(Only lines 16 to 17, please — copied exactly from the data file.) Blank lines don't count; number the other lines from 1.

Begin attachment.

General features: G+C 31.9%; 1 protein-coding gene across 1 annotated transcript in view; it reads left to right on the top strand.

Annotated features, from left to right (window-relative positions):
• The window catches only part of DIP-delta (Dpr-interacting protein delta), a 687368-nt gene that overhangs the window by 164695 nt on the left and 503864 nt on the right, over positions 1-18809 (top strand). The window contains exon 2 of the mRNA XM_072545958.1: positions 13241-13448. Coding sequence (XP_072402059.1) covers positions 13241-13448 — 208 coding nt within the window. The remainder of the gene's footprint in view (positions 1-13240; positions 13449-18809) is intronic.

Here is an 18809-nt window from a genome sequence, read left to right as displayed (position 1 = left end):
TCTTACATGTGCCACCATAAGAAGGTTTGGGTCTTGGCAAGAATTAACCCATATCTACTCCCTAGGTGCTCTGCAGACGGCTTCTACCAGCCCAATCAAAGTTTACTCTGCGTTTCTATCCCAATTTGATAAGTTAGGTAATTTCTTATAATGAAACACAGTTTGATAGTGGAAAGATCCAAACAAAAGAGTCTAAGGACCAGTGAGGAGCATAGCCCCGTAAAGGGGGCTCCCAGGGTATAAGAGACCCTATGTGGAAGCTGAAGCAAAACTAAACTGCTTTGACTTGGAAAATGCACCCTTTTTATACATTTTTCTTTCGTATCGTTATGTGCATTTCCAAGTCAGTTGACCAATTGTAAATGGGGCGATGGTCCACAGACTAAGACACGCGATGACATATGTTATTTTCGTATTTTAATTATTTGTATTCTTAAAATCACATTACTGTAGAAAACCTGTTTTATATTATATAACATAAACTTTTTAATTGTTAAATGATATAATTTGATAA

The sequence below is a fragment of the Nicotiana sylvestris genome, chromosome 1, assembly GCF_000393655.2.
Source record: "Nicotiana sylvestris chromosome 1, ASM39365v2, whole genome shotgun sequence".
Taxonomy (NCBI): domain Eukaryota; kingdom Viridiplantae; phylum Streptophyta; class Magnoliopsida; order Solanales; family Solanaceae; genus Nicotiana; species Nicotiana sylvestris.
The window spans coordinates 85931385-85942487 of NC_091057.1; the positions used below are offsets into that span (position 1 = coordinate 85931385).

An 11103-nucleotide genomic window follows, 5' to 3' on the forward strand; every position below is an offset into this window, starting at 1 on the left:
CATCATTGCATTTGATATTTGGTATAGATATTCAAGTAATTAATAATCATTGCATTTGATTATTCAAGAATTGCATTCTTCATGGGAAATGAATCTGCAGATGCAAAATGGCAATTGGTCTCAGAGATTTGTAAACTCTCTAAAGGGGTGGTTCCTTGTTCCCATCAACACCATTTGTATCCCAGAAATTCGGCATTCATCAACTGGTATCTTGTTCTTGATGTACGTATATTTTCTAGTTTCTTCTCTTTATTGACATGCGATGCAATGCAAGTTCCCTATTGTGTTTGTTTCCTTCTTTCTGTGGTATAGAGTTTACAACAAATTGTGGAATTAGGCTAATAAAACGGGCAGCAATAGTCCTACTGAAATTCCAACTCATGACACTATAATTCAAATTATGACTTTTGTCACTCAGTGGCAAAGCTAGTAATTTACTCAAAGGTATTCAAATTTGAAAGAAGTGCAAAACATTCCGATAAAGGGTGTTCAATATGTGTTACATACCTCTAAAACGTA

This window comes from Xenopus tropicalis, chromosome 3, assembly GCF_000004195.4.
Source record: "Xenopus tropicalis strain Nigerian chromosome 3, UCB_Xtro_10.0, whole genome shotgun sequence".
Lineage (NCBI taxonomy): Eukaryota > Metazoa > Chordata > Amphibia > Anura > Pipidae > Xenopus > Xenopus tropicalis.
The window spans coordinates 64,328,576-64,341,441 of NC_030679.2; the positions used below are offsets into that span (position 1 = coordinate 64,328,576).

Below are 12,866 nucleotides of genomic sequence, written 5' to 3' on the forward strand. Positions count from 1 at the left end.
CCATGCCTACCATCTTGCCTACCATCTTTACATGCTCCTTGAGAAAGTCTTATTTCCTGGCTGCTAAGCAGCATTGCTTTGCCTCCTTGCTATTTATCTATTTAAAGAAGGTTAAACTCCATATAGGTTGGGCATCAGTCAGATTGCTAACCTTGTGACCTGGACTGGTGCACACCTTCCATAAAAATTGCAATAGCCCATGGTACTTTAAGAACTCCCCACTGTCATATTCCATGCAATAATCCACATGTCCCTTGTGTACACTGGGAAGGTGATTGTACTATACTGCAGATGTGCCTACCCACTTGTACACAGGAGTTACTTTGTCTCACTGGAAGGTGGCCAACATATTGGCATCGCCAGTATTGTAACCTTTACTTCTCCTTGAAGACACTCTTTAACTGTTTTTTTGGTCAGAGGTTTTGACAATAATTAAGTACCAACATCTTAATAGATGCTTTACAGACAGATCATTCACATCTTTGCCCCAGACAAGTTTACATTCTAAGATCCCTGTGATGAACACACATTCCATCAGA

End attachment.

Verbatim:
Below are 12,866 nucleotides of genomic sequence, written 5' to 3' on the forward strand. Positions count from 1 at the left end.
CCATGCCTACCATCTTGCCTACCATCTTTACATGCTCCTTGAGAAAGTCTTATTTCCTGGCTGCTAAGCAGCATTGCTTTGCCTCCTTGCTATTTATCTATTTAAAGAAGGTTAAACTCCATATAGGTTGGGCATCAGTCAGATTGCTAACCTTGTGACCTGGACTGGTGCACACCTTCCATAAAAATTGCAATAGCCCATGGTACTTTAAGAACTCCCCACTGTCATATTCCATGCAATAATCCACATGTCCCTTGTGTACACTGGGAAGGTGATTGTACTATACTGCAGATGTGCCTACCCACTTGTACACAGGAGTTACTTTGTCTCACTGGAAGGTGGCCAACATATTGGCATCGCCAGTATTGTAACCTTTACTTCTCCTTGAAGACACTCTTTAACTGTTTTTTTGGTCAGAGGTTTTGACAATAATTAAGTACCAACATCTTAATAGATGCTTTACAGACAGATCATTCACATCTTTGCCCCAGACAAGTTTACATTCTAAGATCCCTGTGATGAACACACATTCCATCAGA